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The Federal Bureau of Investigation (FBI) had received a tip three years before the 2008 Mumbai attacks that an American man who helped scout the targets was tied to the Pakistani group behind the plot, the Washington Post reported on Friday.
The man, David Headley, pleaded guilty in March to a dozen US terrorism charges related to the Mumbai attacks in which 166 people were killed, and to a plot to attack a Danish newspaper that had published cartoons in 2005 that lampooned the Prophet Mohammed.
He admitted to scouting the targets for the Islamist militant group Lashkar-e-Toiba (LeT) and agreed to help investigators and give testimony against others in exchange for a promise that he would not be extradited to India, Pakistan or Denmark.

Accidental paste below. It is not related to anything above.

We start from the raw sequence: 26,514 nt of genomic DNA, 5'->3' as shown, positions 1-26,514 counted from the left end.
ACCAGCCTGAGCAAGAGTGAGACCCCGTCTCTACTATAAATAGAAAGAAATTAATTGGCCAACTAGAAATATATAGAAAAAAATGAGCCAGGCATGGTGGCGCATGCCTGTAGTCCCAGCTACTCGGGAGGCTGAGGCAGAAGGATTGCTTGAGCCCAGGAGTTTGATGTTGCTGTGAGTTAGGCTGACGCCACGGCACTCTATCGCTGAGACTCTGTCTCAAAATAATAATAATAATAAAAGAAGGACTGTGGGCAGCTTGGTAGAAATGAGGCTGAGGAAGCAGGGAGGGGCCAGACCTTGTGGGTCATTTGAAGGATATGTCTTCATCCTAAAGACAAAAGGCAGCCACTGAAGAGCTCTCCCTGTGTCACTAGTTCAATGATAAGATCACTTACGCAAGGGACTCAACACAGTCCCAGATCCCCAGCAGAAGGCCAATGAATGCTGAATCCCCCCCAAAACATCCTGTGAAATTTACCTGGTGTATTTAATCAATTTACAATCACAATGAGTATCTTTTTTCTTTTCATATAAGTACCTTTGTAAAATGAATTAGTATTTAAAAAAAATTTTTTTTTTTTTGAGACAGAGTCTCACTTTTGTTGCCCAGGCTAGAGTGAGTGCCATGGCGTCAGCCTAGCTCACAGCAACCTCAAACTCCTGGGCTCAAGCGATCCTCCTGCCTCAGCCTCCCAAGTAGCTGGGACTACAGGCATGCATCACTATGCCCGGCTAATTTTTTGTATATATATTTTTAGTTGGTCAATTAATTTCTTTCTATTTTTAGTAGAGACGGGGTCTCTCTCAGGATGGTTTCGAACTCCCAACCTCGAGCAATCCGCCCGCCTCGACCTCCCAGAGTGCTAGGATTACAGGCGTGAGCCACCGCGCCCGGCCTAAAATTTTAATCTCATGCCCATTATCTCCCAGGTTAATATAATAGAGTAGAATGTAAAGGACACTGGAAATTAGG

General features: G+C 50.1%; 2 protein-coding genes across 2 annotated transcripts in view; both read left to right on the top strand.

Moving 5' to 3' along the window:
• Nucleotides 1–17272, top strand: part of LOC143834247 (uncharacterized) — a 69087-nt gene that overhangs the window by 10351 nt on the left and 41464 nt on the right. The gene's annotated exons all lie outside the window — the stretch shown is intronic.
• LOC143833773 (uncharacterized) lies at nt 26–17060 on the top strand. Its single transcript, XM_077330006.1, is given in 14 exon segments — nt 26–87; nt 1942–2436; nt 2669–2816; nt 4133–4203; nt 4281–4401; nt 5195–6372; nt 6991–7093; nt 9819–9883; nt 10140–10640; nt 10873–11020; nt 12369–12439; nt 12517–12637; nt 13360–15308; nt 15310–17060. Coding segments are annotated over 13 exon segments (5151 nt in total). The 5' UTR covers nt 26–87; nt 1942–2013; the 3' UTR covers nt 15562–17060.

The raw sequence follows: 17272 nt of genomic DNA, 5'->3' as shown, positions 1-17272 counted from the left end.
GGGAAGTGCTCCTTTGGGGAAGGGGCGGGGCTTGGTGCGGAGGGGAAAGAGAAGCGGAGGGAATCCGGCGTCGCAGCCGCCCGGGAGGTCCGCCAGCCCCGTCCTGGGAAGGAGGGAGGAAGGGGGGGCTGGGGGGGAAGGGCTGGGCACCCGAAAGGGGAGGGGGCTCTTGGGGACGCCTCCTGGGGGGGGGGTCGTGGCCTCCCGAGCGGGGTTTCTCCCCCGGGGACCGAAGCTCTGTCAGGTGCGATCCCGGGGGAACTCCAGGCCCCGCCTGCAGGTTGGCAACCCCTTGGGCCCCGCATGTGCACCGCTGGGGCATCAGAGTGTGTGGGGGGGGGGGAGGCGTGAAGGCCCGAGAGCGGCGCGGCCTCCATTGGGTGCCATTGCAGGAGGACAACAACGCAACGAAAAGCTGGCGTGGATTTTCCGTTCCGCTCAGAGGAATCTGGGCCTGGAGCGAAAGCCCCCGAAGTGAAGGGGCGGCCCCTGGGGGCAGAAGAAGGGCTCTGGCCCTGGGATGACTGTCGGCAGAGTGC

The Washington Post reported that FBI received a tip in 2005 about Headleyâs involvement from his wife after the two were in a domestic dispute that resulted in his arrest.
Headleyâs wife told them he was active with LeT and had trained in Pakistan camps, the newspaper reported, citing unnamed officials and sources close to the case.
An FBI spokesman declined to comment on the report. The Washington Post reported that officials confirmed they did receive the tip from Headleyâs wife at the time but would not discuss what they did with the information.
US authorities regularly receive tips about possible terrorism plots.